Under a flag of “liberation,” there were those who came to “free” the country from an incursion of Marxism and communism. And thus the attempt at agrarian reform was scotched. Sadly, like all historical processes of change, there was violence; there is always death. And there comes a breeding ground for revenge and resentment that people take advantage of to harm others.

But there has simply never been a comprehensive agrarian reform. And to this day when we talk of reform, the first argument people give is, “So, how do you want to divide up the land?” We respond we are not talking about a land reform that would take land away from some to give it to others. The Pontifical Council for Justice and Peace carried out a very interesting study on land reform, and it makes clear that land reform is not simply about taking land from some and spreading ownership among others. It is much more complete and integrated. We cannot deny that here in Guatemala there are large estates of vacant land, but here the right to private property is an absolute right. We do not recognize the role of property rights in that same way that we see them in the Church's social doctrine.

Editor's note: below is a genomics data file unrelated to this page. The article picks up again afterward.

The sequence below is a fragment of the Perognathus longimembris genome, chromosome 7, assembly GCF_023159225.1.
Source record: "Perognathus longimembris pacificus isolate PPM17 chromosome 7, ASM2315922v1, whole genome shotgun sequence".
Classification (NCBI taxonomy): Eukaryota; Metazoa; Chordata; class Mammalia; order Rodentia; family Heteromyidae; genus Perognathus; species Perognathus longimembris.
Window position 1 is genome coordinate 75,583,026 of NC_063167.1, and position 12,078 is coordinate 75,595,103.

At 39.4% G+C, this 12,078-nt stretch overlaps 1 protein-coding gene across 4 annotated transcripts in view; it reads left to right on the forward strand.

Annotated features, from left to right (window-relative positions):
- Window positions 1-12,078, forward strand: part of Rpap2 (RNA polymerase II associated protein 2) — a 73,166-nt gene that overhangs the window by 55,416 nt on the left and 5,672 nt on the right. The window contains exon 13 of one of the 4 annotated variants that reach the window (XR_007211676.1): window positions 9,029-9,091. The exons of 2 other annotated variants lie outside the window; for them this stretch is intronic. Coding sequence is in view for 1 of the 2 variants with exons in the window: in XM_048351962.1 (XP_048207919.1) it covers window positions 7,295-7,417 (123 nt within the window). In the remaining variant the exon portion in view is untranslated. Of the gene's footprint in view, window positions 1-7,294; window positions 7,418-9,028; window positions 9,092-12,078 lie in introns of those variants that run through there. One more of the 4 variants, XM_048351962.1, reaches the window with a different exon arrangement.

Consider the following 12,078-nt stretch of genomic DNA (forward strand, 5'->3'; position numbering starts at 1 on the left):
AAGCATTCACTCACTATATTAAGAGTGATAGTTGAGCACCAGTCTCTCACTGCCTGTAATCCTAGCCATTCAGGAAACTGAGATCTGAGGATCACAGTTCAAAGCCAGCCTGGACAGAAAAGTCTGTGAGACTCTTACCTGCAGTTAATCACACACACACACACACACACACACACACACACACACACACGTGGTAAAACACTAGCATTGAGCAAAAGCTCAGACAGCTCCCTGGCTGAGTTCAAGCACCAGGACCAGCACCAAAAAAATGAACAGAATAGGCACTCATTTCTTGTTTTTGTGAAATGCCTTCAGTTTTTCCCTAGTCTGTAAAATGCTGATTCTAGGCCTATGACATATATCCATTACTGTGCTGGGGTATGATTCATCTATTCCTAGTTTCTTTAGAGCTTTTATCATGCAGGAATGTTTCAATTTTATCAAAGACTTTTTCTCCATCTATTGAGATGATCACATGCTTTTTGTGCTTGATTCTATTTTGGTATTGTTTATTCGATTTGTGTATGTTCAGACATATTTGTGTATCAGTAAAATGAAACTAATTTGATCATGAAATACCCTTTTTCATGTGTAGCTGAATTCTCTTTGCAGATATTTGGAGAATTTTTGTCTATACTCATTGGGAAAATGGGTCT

In San Marcos today we face, besides all the problems around extractive industries and gold and silver mining, the problem of drug trafficking, a problem that is bringing Guatemala to its knees. Here we are truly at the mercy of drug dealers; we are at the mercy of those who are part of organized crime, as they are united. And today there is the aggravating factor that many young people are using now drugs—17-year-olds, also 16-year-olds being used as hitmen for the organization, part of planned targeted killings. The statistics are most alarming.

The problem of violence today in Guatemala is very serious. Last year, according to government statistics, there were more than 6,000 killings: murders, not people who died from illness, but murders. This concerns us, and we are alarmed because, especially in Guatemala City, many people now live with the psychosis of insecurity.

But we connect this insecurity with the structural problems; the lack of bold policies to change the situation of poverty; the lack of opportunity for many young people; family disintegration, which also is the result of migration; migration, which is the result of poverty; poverty, which is the result of injustice. It all forms part of the challenge and the need for change. We need to look for places where we can find the strength to cut the change and bring change.